Aced exams, completed projects, early class dismissals and TGIFs often have one thing in common on campus: ice cream. More specifically, a trip to the LSU Dairy Store.
The Dairy Store, tucked in the corner of South Stadium and Tower Drive, sells a variety of housemade ice cream flavors, as well as meats, cheeses, coffee and other food items.
A rich swirl of vanilla and blueberries creates the store’s signature flavor — “Tiger Bite,” named for its purple and gold blend. The store makes 30 of its own flavors, like cookies and cream, strawberry cheesecake and butter pecan.
Fall marks the store’s busiest season, as the start of the semester and football season keep campus bustling. The Dairy Science Club operates the store on gamedays, serving ice cream to Tiger fans tailgating in the sweltering heat. During these popular months, Dairy Store workers will make batches of ice cream about once a week, says associate professor Charles “Chuck” Boeneke.
Boeneke journeys about an hour and a half to Franklinton, Louisiana, where the University’s dairy farm sits on Bethel Road. All of the milk used to make the ice cream comes from the University’s cows at the dairy farm.
Boeneke has worked closely with the Dairy Store for nearly three decades. First, as a student worker during his undergraduate years, then as a research associate and postgraduate student, eventually moving to a full-time position with the University.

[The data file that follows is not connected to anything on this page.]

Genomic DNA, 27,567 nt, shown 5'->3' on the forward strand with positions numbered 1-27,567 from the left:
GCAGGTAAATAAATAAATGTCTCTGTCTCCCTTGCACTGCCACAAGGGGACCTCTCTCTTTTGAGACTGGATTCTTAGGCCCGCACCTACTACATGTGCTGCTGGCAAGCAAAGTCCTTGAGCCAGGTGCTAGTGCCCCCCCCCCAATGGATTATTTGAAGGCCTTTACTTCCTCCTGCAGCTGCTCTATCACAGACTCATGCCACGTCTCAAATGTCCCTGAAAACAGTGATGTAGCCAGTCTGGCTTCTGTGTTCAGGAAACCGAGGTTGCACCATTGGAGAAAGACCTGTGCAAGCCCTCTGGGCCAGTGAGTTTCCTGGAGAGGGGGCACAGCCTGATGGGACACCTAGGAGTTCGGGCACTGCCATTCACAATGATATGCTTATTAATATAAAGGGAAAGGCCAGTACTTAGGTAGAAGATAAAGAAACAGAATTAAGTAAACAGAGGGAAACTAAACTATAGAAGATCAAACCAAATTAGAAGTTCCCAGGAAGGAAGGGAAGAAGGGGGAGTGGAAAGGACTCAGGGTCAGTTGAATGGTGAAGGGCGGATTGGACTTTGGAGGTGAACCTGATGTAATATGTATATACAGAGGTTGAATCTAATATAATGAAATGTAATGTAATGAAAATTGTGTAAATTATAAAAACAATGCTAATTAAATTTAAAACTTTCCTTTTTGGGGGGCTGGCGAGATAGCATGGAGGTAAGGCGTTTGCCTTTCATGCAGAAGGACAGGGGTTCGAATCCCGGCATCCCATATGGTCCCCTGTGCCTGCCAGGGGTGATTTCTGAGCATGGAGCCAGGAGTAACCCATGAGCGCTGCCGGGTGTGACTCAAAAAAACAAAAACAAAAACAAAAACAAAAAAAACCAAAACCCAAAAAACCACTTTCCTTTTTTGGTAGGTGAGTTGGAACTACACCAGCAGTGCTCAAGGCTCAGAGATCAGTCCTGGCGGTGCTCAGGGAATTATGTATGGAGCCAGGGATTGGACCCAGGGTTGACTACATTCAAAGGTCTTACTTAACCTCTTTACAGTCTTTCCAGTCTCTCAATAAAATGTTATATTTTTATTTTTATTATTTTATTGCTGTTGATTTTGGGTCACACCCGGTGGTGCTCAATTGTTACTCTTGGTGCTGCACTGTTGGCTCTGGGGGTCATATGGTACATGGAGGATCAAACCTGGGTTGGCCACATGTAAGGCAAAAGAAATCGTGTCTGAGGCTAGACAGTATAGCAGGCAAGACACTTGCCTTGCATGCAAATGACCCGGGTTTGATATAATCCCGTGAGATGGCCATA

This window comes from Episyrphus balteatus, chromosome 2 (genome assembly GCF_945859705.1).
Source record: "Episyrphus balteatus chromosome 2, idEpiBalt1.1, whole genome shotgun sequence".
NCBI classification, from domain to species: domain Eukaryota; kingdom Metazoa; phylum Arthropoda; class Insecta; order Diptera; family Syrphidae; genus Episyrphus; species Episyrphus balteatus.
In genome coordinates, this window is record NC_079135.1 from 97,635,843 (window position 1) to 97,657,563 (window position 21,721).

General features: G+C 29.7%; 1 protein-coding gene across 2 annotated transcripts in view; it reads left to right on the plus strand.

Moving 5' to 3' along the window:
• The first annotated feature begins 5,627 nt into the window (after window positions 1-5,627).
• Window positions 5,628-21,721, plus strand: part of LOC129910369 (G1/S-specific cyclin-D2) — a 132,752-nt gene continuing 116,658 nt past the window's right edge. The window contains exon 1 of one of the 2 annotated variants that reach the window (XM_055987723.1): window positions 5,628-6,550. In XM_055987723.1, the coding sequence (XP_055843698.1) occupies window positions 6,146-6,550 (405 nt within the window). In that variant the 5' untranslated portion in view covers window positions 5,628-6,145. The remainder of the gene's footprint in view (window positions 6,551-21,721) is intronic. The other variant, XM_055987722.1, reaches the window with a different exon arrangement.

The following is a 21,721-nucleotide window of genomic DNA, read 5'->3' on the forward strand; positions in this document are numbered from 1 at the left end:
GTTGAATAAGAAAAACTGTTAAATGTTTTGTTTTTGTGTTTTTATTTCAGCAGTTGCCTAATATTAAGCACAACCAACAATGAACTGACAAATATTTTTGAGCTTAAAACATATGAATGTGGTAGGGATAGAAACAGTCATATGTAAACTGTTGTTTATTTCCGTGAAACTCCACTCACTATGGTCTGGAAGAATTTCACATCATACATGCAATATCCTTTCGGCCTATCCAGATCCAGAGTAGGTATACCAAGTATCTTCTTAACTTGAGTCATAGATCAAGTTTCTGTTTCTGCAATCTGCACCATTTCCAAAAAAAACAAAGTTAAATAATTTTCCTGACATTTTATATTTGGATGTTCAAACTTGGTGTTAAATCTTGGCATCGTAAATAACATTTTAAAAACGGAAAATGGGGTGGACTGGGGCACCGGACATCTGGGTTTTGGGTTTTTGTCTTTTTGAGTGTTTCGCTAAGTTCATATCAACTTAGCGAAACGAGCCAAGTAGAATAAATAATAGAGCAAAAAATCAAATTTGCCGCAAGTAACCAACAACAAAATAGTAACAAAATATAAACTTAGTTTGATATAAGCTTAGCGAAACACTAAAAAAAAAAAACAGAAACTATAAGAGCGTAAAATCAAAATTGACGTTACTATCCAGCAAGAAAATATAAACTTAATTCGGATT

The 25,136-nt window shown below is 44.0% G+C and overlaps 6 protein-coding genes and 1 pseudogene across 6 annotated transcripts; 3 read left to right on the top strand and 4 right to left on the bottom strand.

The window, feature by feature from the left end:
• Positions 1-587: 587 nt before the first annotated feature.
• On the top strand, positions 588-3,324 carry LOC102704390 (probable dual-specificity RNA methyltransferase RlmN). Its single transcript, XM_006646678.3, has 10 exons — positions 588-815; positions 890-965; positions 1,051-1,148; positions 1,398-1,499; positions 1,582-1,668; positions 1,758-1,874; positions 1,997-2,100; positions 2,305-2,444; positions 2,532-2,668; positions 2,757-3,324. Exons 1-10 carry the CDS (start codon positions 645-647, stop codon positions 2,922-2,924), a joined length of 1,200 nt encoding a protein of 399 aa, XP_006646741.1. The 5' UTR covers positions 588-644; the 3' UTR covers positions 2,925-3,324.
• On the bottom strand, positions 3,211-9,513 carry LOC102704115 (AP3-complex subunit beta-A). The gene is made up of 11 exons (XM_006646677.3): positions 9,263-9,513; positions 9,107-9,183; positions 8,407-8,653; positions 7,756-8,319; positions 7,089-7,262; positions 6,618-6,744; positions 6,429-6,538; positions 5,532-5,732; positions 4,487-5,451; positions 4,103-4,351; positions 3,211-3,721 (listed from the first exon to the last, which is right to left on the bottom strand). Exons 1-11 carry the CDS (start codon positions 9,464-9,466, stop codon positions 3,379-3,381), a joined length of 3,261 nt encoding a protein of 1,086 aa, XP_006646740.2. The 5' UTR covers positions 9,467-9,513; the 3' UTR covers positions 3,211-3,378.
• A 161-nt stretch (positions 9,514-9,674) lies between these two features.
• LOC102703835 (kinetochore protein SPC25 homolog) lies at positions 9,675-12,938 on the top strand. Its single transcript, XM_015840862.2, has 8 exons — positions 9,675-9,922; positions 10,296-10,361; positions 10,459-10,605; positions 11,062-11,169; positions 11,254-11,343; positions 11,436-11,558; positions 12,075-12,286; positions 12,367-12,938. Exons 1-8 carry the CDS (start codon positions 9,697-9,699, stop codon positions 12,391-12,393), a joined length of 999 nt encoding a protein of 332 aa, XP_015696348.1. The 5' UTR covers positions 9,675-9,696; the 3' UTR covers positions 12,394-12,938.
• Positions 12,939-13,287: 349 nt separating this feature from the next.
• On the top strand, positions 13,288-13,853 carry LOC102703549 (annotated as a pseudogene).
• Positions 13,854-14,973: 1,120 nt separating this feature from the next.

The Dairy Store is an invaluable resource for students studying agriculture and dairy sciences, he says.
“It’s a teaching and research facility is what it is,” Boeneke says. “We train students [who go on to] work for like Young Brands, which owns Taco Bell and Pizza Hut, and Kraft. Just about any major food company you can think of, we have a student or two that’s there.”
Legacy Magazine went behind the scenes to find out how the Dairy Store makes its sweet treats every week.
BY THE NUMBERS
What goes into 340 gallons of ice cream, made weekly:
120 gallons of milk
60 gallons of cream
270 pounds of cane sugar
100 pounds non-fat dried milk powder
IN THE MAKING
Once the ingredients are mixed together, the mixture is pasteurized and homogenized. The ice cream is heated to about 195 degrees Fahrenheit, held at that temperature for about a minute and then transferred to a storage tank. The tank lowers the ice cream’s temperature to about 33 degrees Fahrenheit.
After freezing, the 200-pound mixture will make about 340 gallons of ice cream. This increase in size is due to the addition of ingredients, like the cookie dough bites in the cookie dough ice cream flavor.
The Dairy Store is open 8:30 a.m. to 5 p.m. Monday through Friday.